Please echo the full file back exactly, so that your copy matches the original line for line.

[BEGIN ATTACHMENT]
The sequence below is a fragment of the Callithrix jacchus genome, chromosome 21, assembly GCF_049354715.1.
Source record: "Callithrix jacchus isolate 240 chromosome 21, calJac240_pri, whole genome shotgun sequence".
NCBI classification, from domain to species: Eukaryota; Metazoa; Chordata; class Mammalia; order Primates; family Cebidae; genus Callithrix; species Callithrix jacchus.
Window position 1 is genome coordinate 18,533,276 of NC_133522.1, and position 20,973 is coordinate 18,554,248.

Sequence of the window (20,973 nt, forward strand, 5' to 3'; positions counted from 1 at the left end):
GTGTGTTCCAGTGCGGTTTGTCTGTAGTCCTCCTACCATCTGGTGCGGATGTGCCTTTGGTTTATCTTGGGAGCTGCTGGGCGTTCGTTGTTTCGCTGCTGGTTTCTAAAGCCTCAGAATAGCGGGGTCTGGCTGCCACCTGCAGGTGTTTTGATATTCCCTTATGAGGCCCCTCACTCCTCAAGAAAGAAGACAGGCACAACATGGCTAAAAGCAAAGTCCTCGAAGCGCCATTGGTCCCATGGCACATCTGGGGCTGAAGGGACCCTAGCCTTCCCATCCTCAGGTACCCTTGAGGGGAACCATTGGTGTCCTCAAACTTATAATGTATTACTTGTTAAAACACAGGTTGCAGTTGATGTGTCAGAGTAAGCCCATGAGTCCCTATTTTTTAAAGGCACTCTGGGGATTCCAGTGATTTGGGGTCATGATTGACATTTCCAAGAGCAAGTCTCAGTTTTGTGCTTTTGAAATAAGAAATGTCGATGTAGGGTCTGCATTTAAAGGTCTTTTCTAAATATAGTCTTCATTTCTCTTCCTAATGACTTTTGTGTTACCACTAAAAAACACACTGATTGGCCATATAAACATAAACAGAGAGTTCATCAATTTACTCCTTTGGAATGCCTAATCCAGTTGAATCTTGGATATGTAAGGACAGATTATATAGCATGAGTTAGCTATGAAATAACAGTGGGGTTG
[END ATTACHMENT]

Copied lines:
The sequence below is a fragment of the Callithrix jacchus genome, chromosome 21, assembly GCF_049354715.1.
Source record: "Callithrix jacchus isolate 240 chromosome 21, calJac240_pri, whole genome shotgun sequence".
NCBI classification, from domain to species: Eukaryota; Metazoa; Chordata; class Mammalia; order Primates; family Cebidae; genus Callithrix; species Callithrix jacchus.
Window position 1 is genome coordinate 18,533,276 of NC_133522.1, and position 20,973 is coordinate 18,554,248.

Sequence of the window (20,973 nt, forward strand, 5' to 3'; positions counted from 1 at the left end):
GTGTGTTCCAGTGCGGTTTGTCTGTAGTCCTCCTACCATCTGGTGCGGATGTGCCTTTGGTTTATCTTGGGAGCTGCTGGGCGTTCGTTGTTTCGCTGCTGGTTTCTAAAGCCTCAGAATAGCGGGGTCTGGCTGCCACCTGCAGGTGTTTTGATATTCCCTTATGAGGCCCCTCACTCCTCAAGAAAGAAGACAGGCACAACATGGCTAAAAGCAAAGTCCTCGAAGCGCCATTGGTCCCATGGCACATCTGGGGCTGAAGGGACCCTAGCCTTCCCATCCTCAGGTACCCTTGAGGGGAACCATTGGTGTCCTCAAACTTATAATGTATTACTTGTTAAAACACAGGTTGCAGTTGATGTGTCAGAGTAAGCCCATGAGTCCCTATTTTTTAAAGGCACTCTGGGGATTCCAGTGATTTGGGGTCATGATTGACATTTCCAAGAGCAAGTCTCAGTTTTGTGCTTTTGAAATAAGAAATGTCGATGTAGGGTCTGCATTTAAAGGTCTTTTCTAAATATAGTCTTCATTTCTCTTCCTAATGACTTTTGTGTTACCACTAAAAAACACACTGATTGGCCATATAAACATAAACAGAGAGTTCATCAATTTACTCCTTTGGAATGCCTAATCCAGTTGAATCTTGGATATGTAAGGACAGATTATATAGCATGAGTTAGCTATGAAATAACAGTGGGGTTG